The monthly difference between the two mortgage payments is $248. (Let’s say $250 to keep it simple).
Lisa’s mortgage balance is higher than Lori’s, $332,500 compared to $315,000 but her monthly payment is just $2,127 because she went with the 25 year amortization.
Where as, Lori is sending that extra $250 each month to her mortgage lender, Lisa invests these savings of $250 each month for five years, earning 8% before taxes per year.
The result: At the end of five years, Lisa has a total in savings of $17,599. Lori has no savings.
Suddenly and without warning, both women are re-engineered out of their positions due to corporate downsizing. This comes as no big surprise given the instability in today’s job market. Who will survive?
But, is Lori or Lisa in a better position? Well, let’s see…
Remember, Lori wanted to get rid of her mortgage as soon as possible and so used all of her money as a down payment, so she now has no savings to rely on.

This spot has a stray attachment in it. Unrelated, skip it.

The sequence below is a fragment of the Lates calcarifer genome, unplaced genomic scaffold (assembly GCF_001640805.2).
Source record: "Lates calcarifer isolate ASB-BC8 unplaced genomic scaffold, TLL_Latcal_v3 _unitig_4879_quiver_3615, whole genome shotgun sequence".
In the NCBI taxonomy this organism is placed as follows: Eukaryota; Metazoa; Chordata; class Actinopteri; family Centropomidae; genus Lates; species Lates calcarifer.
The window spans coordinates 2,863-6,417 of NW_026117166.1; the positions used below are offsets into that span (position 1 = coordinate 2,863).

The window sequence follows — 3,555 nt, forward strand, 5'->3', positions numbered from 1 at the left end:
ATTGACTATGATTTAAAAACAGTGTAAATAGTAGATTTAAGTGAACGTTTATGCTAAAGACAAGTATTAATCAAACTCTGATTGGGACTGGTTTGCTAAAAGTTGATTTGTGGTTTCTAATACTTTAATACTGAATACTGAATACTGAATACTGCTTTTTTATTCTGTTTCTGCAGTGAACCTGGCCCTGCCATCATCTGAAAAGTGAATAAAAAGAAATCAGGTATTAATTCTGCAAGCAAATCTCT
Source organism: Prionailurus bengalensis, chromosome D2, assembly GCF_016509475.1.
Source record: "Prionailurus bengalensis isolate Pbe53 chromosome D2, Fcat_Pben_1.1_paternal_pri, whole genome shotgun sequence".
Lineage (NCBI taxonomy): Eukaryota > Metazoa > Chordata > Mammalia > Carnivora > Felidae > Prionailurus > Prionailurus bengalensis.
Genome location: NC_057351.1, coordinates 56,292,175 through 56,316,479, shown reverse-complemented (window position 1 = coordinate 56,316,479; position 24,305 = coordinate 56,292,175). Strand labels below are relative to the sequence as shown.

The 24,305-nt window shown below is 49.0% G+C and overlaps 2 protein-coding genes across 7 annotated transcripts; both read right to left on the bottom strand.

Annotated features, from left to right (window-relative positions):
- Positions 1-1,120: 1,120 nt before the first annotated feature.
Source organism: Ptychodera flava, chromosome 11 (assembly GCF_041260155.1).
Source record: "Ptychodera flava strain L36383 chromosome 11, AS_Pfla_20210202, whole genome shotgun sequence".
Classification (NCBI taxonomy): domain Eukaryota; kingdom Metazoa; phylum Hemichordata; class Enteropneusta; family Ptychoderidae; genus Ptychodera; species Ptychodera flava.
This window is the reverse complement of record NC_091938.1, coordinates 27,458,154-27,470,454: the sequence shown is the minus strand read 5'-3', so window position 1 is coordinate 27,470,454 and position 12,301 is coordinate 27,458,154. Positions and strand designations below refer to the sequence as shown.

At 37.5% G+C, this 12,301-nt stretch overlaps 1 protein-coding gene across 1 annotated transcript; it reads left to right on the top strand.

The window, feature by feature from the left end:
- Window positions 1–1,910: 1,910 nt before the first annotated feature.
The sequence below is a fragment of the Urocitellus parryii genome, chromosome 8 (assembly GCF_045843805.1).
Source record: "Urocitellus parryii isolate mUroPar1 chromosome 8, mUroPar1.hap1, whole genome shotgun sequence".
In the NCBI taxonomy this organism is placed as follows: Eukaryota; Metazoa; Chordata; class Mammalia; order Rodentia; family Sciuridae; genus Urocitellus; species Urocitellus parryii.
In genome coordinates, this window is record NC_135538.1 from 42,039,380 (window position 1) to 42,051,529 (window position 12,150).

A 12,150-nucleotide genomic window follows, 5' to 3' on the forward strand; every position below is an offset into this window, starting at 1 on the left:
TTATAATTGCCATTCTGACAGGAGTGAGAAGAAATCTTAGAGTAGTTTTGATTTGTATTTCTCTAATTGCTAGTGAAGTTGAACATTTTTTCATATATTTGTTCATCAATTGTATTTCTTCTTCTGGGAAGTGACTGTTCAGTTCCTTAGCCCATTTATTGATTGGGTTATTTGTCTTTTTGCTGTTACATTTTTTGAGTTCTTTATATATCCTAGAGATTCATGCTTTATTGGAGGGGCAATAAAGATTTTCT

However, she has $57,369 worth of equity built up in her house because she started with such a large down payment and has been making larger monthly payments since the beginning of her mortgage.
Unfortunately, that won’t help her to put food on the table and she now has no money coming in.
The only thing that Lori can do to support herself is to use her credit cards, thereby creating consumer debt for which she cannot afford to pay because she has no income.
As she is now unemployed, she cannot refinance because her bank denied her application for a home equity line of credit due to lack of stable income!
If Lori is to access her home equity in order to support herself, she will have to sell her home. This would force her to do the one thing she wanted to avoid to begin with – lose her home.